Outbreaks of attacks by hematophagous bats in isolated riverine communities in the Brazilian Amazon: a challenge to rabies control.Zoonoses Public Health. 2012 Jun; 59(4):272-7.ZP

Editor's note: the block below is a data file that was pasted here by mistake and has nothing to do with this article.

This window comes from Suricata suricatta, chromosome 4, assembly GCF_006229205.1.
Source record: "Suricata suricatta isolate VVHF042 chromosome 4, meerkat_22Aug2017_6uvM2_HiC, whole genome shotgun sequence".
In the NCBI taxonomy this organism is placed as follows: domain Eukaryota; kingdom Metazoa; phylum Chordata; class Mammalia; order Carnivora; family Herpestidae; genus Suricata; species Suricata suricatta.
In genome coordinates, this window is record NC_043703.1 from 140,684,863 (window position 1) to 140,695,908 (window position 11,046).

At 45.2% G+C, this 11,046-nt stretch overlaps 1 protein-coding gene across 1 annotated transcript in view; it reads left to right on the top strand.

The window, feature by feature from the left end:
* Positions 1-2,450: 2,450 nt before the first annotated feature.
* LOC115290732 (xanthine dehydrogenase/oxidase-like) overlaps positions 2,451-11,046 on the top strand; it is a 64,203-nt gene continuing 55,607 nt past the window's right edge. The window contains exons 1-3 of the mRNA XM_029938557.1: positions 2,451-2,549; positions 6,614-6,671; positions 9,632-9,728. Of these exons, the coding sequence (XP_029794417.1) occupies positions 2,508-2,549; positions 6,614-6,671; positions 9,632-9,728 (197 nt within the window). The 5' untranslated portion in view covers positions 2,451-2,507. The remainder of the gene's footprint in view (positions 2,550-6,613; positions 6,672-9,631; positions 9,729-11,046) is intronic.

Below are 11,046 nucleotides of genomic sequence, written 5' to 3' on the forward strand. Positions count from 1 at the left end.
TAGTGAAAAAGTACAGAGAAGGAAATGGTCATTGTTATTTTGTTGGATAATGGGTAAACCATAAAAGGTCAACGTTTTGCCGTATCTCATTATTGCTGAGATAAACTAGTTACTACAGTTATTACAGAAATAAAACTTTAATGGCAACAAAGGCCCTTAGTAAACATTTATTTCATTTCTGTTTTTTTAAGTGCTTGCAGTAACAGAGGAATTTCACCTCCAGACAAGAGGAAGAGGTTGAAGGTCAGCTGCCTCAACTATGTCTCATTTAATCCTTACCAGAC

Human rabies has re-emerged in Latin America due to bat associated transmission. We present data related to attacks by hematophagous bats in three riverine communities in the Rio Negro basin, Brazilian Amazon. A cross-sectional survey was carried out to obtain demographic and epidemiological data through interviews with 201 inhabitants. A total of 721 bat attacks with bites took place from 2004 to 2006, 238 (33%) reported by residents in Campinas do Rio Preto, 329 (46%) in Águas Vivas and 154 (21%) in the community of Malalahá. Incidence density among surveyed inhabitants was 84 attacks/100 persons-years in Campinas do Rio Preto, 249 attacks/100 persons-years in Águas Vivas and 81 attacks/100 persons-years in Malalahá. The proportion of surveyed inhabitants bled by bats at least once was 67% (63/94) in Campinas do Rio Preto, 96% (42/44) in Águas Vivas and 62% (39/63) in Malalahá. Among subjects bled by bats, the average number of bites was 4.6 ± 4.2 standard deviations (SD) in Campinas do Rio Preto, 8 ± 6 SD in Águas Vivas and 4.1 ± 3.9 SD in Malalahá. Regarding houses, 67% (26/39) had animals in the peridomestic environment (chickens and/or dogs) and all were vulnerable to bats due to gaps in the walls and/or in the windows and doors. In 13 dwellings, rudimentary protection against bats through the fixation of fishing nets and/or straw nets to the windows and other openings was observed. Among dwellers reporting attacks, 48% (68/144) received the full post-exposure anti-rabies vaccination protocol with five doses of diploid human cell vaccine, 28% (39/144) received an incomplete schedule (1-4 doses), and 26% (37/144) did not receive any dose. No cases of rabies were reported during the study; however, regular pre-exposure vaccination in the studied populations must be considered.